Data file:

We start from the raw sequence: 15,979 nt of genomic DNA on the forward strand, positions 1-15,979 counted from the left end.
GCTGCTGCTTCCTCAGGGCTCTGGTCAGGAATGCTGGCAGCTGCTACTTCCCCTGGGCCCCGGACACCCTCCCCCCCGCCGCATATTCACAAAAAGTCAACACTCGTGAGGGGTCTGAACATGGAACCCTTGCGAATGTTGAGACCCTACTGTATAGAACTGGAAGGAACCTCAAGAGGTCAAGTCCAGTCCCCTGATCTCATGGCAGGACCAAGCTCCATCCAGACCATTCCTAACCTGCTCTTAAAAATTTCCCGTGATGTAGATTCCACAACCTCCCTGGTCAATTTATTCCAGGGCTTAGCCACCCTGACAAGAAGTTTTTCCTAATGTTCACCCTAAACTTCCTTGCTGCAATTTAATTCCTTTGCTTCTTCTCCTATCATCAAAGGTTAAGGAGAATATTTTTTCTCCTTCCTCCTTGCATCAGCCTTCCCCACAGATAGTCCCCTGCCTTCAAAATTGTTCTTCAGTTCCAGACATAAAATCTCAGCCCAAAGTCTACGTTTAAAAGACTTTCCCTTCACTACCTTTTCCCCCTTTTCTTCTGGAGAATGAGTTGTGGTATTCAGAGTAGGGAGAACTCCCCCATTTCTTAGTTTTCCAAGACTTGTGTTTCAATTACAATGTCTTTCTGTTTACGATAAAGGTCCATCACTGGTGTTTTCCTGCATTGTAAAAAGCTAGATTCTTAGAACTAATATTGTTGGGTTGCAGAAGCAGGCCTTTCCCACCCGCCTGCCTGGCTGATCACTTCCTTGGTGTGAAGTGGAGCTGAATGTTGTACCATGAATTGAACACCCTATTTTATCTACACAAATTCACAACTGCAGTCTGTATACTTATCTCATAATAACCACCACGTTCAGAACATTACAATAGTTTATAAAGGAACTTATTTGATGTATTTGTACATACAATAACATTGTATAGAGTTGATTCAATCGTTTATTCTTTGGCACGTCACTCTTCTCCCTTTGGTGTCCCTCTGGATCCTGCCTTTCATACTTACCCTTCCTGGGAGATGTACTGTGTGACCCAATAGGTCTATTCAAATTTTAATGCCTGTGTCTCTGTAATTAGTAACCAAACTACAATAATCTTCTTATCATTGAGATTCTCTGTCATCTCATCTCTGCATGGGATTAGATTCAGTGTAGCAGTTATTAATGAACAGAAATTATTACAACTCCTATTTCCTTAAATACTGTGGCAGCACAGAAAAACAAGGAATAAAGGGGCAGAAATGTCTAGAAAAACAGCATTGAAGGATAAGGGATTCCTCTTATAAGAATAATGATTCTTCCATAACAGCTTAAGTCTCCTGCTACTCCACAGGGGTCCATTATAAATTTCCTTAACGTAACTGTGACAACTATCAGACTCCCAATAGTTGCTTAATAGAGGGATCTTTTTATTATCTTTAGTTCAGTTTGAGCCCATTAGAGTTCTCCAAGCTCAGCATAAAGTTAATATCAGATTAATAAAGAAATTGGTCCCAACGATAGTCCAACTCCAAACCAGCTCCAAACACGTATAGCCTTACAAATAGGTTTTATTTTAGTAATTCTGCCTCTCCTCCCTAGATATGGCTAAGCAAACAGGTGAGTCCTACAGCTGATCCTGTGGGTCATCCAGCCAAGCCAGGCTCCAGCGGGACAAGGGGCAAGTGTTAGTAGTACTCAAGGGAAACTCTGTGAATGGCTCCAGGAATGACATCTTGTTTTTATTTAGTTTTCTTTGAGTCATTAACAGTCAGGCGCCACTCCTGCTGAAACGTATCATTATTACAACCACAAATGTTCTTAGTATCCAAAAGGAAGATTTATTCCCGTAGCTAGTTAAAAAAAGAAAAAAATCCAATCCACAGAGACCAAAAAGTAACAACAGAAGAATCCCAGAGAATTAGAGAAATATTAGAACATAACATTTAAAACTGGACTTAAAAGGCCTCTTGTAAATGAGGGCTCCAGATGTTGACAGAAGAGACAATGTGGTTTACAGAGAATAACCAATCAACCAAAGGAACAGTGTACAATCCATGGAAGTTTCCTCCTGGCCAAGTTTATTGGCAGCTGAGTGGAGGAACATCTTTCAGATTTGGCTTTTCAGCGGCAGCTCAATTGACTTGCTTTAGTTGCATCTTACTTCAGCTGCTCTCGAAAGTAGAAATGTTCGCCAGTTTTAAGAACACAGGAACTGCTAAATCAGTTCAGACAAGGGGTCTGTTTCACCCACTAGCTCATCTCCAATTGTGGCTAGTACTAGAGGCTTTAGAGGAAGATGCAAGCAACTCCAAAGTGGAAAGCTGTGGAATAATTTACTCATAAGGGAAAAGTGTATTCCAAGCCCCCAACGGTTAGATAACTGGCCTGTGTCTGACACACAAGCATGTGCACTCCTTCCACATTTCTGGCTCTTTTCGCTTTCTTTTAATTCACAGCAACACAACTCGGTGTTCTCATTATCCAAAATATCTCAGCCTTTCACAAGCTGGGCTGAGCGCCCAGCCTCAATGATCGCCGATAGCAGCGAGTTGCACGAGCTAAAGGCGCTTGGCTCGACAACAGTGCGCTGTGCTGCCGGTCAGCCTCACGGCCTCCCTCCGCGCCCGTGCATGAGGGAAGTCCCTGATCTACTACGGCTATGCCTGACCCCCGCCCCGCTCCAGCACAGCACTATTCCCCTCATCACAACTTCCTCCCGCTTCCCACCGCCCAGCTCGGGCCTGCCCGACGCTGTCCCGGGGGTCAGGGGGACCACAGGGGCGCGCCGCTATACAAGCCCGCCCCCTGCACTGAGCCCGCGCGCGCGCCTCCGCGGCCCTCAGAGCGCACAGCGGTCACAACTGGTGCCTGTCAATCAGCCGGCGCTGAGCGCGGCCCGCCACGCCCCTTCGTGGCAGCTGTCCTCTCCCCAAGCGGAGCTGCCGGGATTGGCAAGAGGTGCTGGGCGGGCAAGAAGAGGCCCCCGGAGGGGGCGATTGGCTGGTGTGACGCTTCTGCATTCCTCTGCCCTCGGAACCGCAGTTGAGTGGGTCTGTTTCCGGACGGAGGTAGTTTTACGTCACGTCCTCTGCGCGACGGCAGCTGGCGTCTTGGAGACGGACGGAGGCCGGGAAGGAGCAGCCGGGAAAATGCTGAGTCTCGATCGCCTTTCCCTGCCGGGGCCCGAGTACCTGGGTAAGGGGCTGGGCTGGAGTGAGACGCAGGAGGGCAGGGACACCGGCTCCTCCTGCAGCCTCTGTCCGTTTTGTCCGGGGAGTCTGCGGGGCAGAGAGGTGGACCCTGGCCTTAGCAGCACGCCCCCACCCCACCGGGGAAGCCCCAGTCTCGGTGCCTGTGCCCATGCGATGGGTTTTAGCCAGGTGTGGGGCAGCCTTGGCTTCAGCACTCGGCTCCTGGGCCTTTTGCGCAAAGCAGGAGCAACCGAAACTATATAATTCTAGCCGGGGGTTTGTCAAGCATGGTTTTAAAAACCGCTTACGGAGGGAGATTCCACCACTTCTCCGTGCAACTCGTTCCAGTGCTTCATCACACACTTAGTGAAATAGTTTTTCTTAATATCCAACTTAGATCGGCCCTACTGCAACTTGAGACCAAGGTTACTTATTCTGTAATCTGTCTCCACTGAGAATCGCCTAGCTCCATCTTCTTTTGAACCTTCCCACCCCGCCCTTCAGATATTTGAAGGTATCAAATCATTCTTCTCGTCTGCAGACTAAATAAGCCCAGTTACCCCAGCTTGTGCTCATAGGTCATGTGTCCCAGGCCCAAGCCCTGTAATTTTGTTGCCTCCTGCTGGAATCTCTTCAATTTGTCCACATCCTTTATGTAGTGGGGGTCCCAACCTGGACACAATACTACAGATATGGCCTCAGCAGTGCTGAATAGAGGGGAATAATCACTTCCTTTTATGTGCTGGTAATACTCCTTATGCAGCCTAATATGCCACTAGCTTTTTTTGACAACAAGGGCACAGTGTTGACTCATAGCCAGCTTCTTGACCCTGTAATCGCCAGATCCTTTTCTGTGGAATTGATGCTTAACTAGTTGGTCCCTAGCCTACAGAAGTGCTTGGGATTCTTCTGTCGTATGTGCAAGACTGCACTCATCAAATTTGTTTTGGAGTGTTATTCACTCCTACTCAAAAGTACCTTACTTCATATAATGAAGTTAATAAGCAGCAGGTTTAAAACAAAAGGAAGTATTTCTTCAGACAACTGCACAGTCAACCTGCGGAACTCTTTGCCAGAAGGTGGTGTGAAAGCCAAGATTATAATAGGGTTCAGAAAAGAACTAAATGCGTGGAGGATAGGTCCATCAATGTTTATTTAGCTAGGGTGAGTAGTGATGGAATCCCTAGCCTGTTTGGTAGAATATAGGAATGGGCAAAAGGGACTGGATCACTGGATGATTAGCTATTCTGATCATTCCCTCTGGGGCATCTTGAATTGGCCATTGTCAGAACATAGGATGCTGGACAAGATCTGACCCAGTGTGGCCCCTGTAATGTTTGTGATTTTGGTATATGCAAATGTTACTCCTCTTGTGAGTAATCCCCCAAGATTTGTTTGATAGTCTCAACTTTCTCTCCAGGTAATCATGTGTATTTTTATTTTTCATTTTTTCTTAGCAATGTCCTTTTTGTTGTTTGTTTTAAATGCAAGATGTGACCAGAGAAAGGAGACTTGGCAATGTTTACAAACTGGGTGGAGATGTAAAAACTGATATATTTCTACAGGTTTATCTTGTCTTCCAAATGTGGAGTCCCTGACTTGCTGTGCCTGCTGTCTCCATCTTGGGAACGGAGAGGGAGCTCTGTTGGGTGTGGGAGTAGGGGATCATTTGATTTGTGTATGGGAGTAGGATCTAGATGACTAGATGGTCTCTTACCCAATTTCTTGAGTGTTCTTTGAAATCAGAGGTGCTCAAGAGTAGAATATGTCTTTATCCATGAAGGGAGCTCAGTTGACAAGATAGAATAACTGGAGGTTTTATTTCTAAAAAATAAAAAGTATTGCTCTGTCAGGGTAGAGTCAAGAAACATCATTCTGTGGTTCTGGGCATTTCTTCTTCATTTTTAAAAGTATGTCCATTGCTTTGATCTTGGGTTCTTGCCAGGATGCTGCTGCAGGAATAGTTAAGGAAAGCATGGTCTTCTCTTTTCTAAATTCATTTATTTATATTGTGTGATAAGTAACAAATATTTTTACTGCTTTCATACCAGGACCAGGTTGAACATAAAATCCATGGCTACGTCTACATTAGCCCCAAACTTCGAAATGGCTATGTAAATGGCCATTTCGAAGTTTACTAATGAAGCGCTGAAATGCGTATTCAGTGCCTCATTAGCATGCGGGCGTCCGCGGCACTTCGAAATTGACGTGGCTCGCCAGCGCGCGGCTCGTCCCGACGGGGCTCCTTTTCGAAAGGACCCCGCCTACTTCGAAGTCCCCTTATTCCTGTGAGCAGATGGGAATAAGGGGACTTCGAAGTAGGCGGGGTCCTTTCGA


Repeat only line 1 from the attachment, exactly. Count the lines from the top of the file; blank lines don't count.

We start from the raw sequence: 15,979 nt of genomic DNA on the forward strand, positions 1-15,979 counted from the left end.